A new 40mph speed limit between Broadbridge Heath and Warnham has been agreed, despite it not meeting the county council’s speed limit policy.
The traffic calming measure in Broadbridge Heath Road is one of several proposed in the area to mitigate the impact of nearly 1,000 new homes being built at Wickhurst Green.
West Sussex County Council’s North Horsham County Local Committee (CLC) voted on Monday night to ask the cabinet member for highway and transport to make an exception to the authority’s speed limit policy so the new Traffic Regulation Order (TRO) could be progressed.
This is because the stretch of road is currently derestricted at 60mph and average speeds in Bailing Hill are 43.5mph northbound and 43.2mph southbound.
Usually average speeds have to fall below 42mph to consider introducing a 40mph speed limit, but the CLC agreed to recommend an exception be made, due to the fact that the rest of the package of traffic calming measures would help bring the speeds down.
Liz Kitchen (Con, Warnham and Rusper) said: “It’s a highly dangerous piece of road. I very much hope this committee will agree to ask the cabinet member to have a 40mph speed limit there.”
David Sheldon (Ind, Horsham Tanbridge and Broadbridge Heath) echoed his support and explained it had to be looked at as part of a wider scheme.
But Sussex Police’s response suggested that speed enforcement was ‘resource intensive, costly and does not provide a sustainable solution’, and given the location’s collision history, it would not be likely to meet the criteria for safety cameras and would be a low priority for road policing checks.
The response went on to explain that new speed limits raise the expectations of residents, which are likely to generate complaints, when these are not realised.
In Warnham’s case this would ‘no doubt generate friction between them and the police’.
The response added: “We take the view this proposed speed limit will generate Crime and Disorder Act issues where there have been none previously.
“Therefore, if it is decided by the local councillor to proceed with this and the County Local Committee supports the proposal and the speed limit is introduced Sussex Police will redirect any speeding complaints to the authority for them to consider the most appropriate resolution.
“That does not, of course, mean the police would not enforce the speed limit - we will always enforce any lawful speed limit, but we will not carry out routine enforcement activity.”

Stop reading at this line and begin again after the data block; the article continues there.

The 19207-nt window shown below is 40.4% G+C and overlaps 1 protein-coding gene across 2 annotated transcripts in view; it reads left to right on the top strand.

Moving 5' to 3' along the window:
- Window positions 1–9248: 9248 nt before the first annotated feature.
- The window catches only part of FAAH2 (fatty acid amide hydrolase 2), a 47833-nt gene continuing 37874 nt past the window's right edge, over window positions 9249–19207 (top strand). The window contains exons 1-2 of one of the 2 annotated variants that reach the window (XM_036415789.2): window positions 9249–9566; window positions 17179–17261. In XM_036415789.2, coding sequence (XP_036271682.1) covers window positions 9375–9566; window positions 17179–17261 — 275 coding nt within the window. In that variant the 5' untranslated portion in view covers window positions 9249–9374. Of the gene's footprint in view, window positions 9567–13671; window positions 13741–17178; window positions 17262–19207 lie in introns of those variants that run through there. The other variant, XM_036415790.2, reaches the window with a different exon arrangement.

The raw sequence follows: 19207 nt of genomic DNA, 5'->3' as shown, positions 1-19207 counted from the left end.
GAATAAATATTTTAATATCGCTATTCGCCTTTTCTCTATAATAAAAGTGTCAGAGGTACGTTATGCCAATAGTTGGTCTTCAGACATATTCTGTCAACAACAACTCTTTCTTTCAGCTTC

Peter Catchpole (Con, Holbrook) described the comments as ‘rather spiky’, and thought it was ironic that earlier in the meeting they had heard that WSCC had rejected a bid for a 30mph speed limit in Langhurstwood Road, just north of Horsham, because it did not meet WSCC’s criteria.
The CLC signalled its support for the move to the Langhurstwood Road Residents Group back in December.
It followed Biffa’s decision last year to stop clearing up rubbish between their site and the A264 due to safety reasons and the current 40mph speed limit.
The residents believe that although there has always been a need for a 30mph speed limit in Langhurstwood Road, the decision to stop litter picking meant there was a ‘renewed sense of urgency to make this happen’.
Brian Johnson, speaking on behalf of Langhurstwood Road residents, expressed his ‘disappointment’ and said the decision was ‘beyond belief’.
He noted that the CLC’s progress report stated that cabinet members would be looking to find an alternative remedy, but Mr Johnson said it ‘risks going nowhere’.
Officers explained that the average speed limit was 33.9mph and usually roads were only considered for 30mph limits if they went through villages or identified settlements.
Mr Catchpole said that previously WSCC’s planning committee had suggested a 30mph speed limit in Langhurstwood Road, but they had ‘misrepresented their mitigation’.
Meanwhile Warnham Parish Council’s Roger Purcell expressed frustration that no progress had been made on a scheme for traffic calming measures in Friday Street. Although the village was prepared to fund the improvements, plans were still having to go through the county council’s own assessment procedure.
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